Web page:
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Rice Media Center demolition delayed, new VADA building announced

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Photo by Stephany Marchany

By Melissa Carmona     9/29/20 10:44pm

When plans to demolish the Rice Media Center were initially announced in April 2019, Vice President for Administration Kevin Kirby stated that the teardown process would occur before the end of 2020. Today, with those plans having been ruptured by the coronavirus pandemic, the Media Center faces an uncertain future. However, Rice’s recently announced plans for a new visual and dramatic arts building suggest that the arts community will remain alive and well on campus. 

There is still no concrete timeline for the Media Center teardown, though there are rough estimates that the building will likely be demolished in summer or fall 2021 in preparation for construction of a new VADA building, according to Kirby.  

“We’re keeping it as a treasure as long as we can,” said Kathleen Canning, dean of the School of Humanities. “And then [we’re] hoping to build on that legacy by making something even more beautiful that will be permanent and will allow a whole new opening for [the] arts.”



Given the vital role of the Media Center in Rice’s arts programs, there was shock and pushback across campus when the demolition plans were announced last year. Students and faculty expressed concerns over how the administration will provide alternatives for the Media Center’s unique facilities — including the only darkroom on campus and one of only two silver screens in Houston — when it is torn down. 

However, conversations regarding the fate of VADA facilities have become more hopeful after a recent donation by Houston philanthropist Fayez Sarofim intended for the construction of a new VADA building. 

The new building will conjoin all VADA programs, which are currently dispersed widely across campus. Canning noted that it will likely replace the existing facilities while also creating spaces for new forms of art. VADA chair John Sparagana said that he hopes the new building will amplify VADA’s interdisciplinary work across different academic departments. He also noted that in recent years, there has been an increased interest in the VADA program. 

Based on the VADA external review conducted in 2018 and senior exit surveys, the department has seen a growing need for improvements to facilities, and the new VADA building should serve to address some of these concerns surrounding their wear and tear, according to Sparagana. 

“Senior exit surveys the last few years [say] students have [felt] very positive about their experience in the department ... The one consistent negative has been facilities,” Sparagana said.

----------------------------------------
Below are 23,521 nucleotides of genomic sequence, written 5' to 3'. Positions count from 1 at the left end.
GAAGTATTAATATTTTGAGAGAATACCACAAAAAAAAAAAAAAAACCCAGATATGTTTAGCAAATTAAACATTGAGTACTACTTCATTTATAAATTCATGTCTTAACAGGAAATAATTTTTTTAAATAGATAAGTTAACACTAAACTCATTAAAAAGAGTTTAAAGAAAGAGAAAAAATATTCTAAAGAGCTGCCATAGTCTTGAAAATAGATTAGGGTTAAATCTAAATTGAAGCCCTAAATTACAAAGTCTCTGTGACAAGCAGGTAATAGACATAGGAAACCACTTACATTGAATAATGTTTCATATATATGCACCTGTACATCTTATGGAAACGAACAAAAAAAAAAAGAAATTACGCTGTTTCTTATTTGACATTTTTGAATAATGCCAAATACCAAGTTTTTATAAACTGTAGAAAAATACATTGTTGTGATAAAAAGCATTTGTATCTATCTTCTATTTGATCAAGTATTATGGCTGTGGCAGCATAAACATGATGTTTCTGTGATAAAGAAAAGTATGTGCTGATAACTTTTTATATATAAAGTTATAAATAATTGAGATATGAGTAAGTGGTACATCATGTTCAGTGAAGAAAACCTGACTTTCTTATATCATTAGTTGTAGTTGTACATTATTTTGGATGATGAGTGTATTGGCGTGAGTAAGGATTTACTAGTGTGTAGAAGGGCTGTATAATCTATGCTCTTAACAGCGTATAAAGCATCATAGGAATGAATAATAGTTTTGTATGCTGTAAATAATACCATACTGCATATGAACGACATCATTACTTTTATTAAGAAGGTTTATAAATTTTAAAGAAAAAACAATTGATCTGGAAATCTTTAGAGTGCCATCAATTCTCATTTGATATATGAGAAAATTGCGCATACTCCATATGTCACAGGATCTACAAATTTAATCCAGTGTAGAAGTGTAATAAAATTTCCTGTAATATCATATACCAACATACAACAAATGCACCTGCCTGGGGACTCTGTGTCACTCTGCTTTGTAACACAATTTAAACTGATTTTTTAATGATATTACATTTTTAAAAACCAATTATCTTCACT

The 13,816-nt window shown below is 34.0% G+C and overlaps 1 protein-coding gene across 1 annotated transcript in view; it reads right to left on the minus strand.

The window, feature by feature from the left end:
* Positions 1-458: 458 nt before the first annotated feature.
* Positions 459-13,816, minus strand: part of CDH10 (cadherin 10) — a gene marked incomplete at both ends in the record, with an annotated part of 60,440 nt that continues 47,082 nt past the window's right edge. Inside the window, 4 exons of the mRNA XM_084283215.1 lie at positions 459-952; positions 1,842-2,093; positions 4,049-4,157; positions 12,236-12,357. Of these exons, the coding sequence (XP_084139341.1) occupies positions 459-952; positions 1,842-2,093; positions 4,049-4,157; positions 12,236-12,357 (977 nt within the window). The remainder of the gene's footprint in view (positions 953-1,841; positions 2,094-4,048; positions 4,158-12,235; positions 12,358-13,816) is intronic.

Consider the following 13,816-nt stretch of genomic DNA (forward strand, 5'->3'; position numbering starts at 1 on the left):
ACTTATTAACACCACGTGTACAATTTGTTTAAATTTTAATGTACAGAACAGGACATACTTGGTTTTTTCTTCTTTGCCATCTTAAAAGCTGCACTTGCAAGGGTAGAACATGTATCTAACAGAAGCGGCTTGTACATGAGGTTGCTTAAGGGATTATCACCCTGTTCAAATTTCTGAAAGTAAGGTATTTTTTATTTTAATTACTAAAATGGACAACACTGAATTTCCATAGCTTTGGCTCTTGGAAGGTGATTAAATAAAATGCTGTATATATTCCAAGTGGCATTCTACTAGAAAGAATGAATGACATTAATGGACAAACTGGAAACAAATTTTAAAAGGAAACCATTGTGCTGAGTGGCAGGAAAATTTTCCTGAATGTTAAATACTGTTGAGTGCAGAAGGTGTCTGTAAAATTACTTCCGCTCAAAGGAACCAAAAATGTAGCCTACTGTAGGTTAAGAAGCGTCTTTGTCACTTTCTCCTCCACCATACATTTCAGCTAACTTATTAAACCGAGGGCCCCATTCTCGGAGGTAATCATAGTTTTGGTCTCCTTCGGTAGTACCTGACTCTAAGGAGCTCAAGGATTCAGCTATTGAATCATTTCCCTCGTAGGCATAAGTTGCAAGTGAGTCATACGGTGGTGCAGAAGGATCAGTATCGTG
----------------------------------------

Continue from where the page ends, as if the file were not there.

Right now, the proposed VADA building is in very early stages of development and there are no concrete plans as to what the building will look like. According to Sparagana, there are currently three architecture firms competing in a likely remote design competition. This process is slated to conclude in January 2021 after which a permanent design team will be selected. This design competition is a shift from the regular hiring process and will highlight the creativity of the three different firms.

Earlier this year, the Rice Media Center celebrated its 50th anniversary. Since its opening in February 1970, the Media Center has been a hub for the arts not only on Rice’s campus, but in the Houston community at large. Several prominent filmmakers and photographers in Houston like Geoff Winningham and Brian Huberman have doubled as Rice faculty and made the Media Center an influential epicenter for local creatives and students. 

Sparagana stated that renovations were done to the Rice Cinema order to bring its ventilation up to COVID-19 standards. As of right now parts of the Rice Media Center are still open and being utilized by Rice Cinema, though most other occupants have relocated to Sewall Hall. As the VADA department looks towards expanding their facilities, both Canning and Sparagana highlighted the excitement felt over the new building and possibilities for expansion within the program.

“When we think of the arts, we want to build a building that can expand later … [to include] what possibilities might exist for future growth,” Canning said. 



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